Nowhere Men Get GHS Students out of “the Bubble”

Brian Doochin and Eric Messinger with Alex Portera, GHS '07 at Diversity Week at Greenwich High School. March 2, 2018

Brian Doochin and Eric Messinger with Alex Portera, GHS ’07 at Diversity Week at Greenwich High School. March 2, 2018

On Friday GHS graduate Alex Portera, class of 2007, got back inside his high school “bubble.”

As part of Diversity Week, Portera and his friends from college, Brian Doochin and Eric Messinger, a.k.a. the “Nowhere Men,” explained that the best antidote to living in a bubble is travel, and by that, they said they did not mean a relaxing vacation.

“We are three white guys, what do we know about diversity?” Portera asked, before explaining that travel breaks down prejudices and biases.

The Nowhere Men: Experiencing diversity, breaking down prejudices and biases, through travel, starting with the Mongol Rally.

Members of the Diversity Awareness Club at GHS introduced the Nowhere Men on March 2, 2018.

The Nowhere Men said a bubble is a community of people with similar beliefs and shared experiences.

“When I was in Greenwich, there was a Greenwich bubble. In college there was a Wash-U Bubble,” Portera said. “Prejudice starts to form for people outside that bubble. We believe the antidote to that is travel.”

Alex Portera’s proof he went to GHS: photo from senior dress up day.

Alex, Brian and Eric, who were roommates at Washington University in St. Louis, decided after college to participate in the Mongol Rally, a 10,000 mile international car rally.

As luck would have it, a major production company asked them to bring along cameras.

“With almost no money and some camera gear we set off for Mongolia,” Portera said. “It was the craziest adventure of our lives.”

When they returned from the rally, the production company liked their footage and asked them to film another adventure.

The trio traveled from New York City through all of Latin America to the bottom tip of South America, which took 13 months.

Along they way they slept in a tent or in their car, filming everything. The challenge was their budget, just $9.00 a day, which meant eating a lot of peanut butter.

They said strangers everywhere from Mexico to Argentina were unbelievably nice and helpful.

“But when we got home, we were lost,” they said. “We all moved back in with our parents. We hoped our show would sell quickly. But it didn’t. We had no money, no jobs and no plan.”

They decided to take control of their future. They moved to Brooklyn and began to film stories with their iPhones in New York City, making one minute videos for Facebook daily.

Their premise that media creates bias was evident in Honduras, known through media reports as the murder capital of the world. There they met a gentle man, Miguel, who took them on a bird watching excursion.

They got to know Miguel, a former teenage gangster, now and English speaking tour guide.

The Nowhere Men shared Miguel’s story. “It was so powerful that the three of us cried,” Eric said, adding that it is too easy to judge gang members, based on media reports depicting gang members as evil.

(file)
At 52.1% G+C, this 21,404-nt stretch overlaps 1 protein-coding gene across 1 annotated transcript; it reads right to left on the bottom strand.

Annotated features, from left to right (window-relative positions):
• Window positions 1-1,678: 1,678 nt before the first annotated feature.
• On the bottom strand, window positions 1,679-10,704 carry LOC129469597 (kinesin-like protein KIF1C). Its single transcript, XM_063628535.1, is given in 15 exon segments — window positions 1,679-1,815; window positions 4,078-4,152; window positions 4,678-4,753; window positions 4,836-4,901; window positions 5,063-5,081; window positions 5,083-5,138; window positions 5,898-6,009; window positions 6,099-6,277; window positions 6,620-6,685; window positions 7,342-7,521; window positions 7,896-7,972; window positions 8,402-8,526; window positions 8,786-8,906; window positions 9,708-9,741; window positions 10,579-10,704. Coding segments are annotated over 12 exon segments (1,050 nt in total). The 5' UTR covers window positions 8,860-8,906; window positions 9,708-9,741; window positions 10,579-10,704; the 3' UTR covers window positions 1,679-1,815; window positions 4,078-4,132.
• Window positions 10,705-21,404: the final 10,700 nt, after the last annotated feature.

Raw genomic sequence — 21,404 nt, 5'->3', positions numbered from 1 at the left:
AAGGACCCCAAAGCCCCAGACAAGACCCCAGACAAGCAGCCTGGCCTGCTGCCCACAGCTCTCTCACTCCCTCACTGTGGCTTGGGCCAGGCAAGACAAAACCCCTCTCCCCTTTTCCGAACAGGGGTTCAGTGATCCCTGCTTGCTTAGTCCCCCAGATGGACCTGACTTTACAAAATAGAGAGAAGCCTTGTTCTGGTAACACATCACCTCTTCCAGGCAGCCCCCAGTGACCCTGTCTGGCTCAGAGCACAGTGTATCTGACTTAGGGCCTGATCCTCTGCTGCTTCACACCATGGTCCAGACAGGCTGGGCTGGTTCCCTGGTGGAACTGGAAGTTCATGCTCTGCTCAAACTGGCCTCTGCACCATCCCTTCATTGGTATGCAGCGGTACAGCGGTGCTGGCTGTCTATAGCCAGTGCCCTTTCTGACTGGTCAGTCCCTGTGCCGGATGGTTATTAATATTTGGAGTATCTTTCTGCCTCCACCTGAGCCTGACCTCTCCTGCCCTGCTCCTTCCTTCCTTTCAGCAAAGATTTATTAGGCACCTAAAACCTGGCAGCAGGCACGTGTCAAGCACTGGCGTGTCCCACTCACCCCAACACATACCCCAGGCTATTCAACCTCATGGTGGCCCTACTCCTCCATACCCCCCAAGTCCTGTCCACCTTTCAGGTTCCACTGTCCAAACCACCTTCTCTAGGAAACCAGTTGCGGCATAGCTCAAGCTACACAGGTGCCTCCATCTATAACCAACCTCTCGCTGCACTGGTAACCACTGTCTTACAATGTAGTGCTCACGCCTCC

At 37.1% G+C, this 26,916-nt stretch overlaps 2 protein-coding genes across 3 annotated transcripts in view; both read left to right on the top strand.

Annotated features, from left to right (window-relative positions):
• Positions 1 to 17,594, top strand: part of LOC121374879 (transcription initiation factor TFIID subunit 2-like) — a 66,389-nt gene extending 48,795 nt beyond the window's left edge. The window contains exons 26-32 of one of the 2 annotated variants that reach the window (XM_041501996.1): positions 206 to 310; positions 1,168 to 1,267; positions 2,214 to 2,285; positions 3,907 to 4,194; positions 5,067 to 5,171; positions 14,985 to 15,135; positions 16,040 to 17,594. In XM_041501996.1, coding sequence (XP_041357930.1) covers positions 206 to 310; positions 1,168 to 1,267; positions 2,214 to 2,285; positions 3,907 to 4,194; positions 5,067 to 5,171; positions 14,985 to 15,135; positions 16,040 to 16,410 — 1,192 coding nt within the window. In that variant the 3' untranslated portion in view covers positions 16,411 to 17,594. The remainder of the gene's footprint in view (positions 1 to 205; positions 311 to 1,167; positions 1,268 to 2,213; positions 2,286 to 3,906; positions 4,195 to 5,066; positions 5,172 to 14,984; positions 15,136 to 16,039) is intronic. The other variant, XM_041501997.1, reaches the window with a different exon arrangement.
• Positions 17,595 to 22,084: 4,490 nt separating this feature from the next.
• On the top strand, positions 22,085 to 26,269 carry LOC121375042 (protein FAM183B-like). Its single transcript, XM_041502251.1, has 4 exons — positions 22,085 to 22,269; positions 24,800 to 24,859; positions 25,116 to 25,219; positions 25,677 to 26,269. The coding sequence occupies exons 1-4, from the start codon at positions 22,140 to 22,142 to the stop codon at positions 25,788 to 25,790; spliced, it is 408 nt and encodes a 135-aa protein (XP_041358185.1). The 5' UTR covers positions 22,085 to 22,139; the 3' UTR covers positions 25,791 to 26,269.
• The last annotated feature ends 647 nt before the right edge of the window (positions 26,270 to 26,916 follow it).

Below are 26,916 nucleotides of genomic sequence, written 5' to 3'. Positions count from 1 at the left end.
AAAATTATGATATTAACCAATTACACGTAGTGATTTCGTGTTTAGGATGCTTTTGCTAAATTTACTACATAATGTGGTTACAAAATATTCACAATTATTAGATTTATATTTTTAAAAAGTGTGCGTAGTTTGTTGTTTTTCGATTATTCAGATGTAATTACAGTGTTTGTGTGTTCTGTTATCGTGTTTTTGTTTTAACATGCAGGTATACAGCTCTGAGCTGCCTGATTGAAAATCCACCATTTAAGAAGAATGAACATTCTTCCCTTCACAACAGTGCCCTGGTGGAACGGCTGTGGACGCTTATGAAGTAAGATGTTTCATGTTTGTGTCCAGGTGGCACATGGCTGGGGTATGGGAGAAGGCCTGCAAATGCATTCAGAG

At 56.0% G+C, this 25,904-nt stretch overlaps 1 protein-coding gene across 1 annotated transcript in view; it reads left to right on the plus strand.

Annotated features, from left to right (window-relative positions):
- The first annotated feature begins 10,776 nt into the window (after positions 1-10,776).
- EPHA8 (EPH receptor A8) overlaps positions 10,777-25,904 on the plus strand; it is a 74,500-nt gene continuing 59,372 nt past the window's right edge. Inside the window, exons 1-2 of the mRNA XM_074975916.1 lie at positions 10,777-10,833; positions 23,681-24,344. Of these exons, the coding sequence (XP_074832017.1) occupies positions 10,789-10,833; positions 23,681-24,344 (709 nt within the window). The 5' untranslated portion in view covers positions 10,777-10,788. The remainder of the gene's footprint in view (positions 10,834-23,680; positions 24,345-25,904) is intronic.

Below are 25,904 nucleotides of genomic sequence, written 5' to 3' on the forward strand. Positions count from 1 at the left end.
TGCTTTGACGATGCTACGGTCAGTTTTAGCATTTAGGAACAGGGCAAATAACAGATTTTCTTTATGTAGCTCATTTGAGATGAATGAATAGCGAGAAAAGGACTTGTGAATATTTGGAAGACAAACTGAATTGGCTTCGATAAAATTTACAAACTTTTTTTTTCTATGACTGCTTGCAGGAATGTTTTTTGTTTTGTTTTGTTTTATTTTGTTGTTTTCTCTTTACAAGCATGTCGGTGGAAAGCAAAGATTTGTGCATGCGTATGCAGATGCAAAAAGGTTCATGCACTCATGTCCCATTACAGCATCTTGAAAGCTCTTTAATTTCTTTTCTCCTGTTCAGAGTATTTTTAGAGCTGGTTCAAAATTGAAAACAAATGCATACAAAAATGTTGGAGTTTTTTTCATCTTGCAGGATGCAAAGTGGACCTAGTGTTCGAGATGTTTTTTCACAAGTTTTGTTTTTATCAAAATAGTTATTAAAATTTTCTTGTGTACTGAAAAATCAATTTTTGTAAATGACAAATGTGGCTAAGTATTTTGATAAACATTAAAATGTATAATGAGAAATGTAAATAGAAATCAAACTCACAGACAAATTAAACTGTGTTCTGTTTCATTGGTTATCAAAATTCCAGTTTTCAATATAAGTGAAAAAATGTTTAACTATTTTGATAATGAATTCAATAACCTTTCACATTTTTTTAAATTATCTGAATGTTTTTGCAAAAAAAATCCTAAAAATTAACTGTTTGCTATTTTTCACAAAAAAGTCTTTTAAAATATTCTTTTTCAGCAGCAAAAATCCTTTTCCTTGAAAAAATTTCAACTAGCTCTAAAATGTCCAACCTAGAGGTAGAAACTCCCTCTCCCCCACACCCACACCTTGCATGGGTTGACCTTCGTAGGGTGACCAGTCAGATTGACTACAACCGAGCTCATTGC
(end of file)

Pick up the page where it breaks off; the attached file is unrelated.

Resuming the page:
Miguel grew up in rural Honduras with six brothers and two sisters. His mother never had time to show warmth to any of her children and Miguel was discouraged from his dream of becoming a musician. When he was 13 his grandmother sent him to the city  of San Pedro Sula to find work, despite not having any money or much education, and not knowing anyone.

In a packed performing arts center at GHS, students reacted to a presentation from The Nowhere Men, who include GHS alum Alex Portera, class of 2007.

In a packed performing arts center at GHS, students reacted to a presentation from The Nowhere Men, who include GHS alum Alex Portera, class of 2007.

“All of a sudden you start making friends, groups of slightly older boys who start giving you things like money, a phone or housing. They start taking care of you and are your protection in the city,” the Nowhere Men explained of Miguel’s path as a teen.

But graudally the older teens start asking favors that started small and then escalated. Miguel was eventually asked to kill people.

Miguel got out of the gang after he met an American who took him in and taught him English. Now he’s an English speaking tour guide, but most of his friends he had as a teenager and long since been killed.

In Honduras, Miguel showed the Nowhere Men there is another side to Honduras, and that being a gangster is not always a choice. They said gangsters are just scared little boys who have no other choice in the big city, and do what they must to survive.

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While the Nowhere Men pointed out repeatedly that prejudice can be shut down by travel, giving examples of people they met in Latin America and as far as afield as Kyrgyzstan, they said it’s not always necessary to go far.

For the past year, the Nowhere Men have been making videos about everyday people in New York City.

The trio started exploring street food and got to know people on the periphery of their daily lives, including Elevia, who makes her living selling tamales from a cart in Corona, Queens.

Originally from Puebla, Mexico, Elevia  lost her job in a restaurant near the World Trade Center after the 911 terrorist attack. She began making tamales and selling about 30 a day. Over the years she has achieved success working long days, seven days a week, and has expanded to six employees.

For more information on the Nowhere Men go to Facebook.

Follow on Youtube @nowherementv


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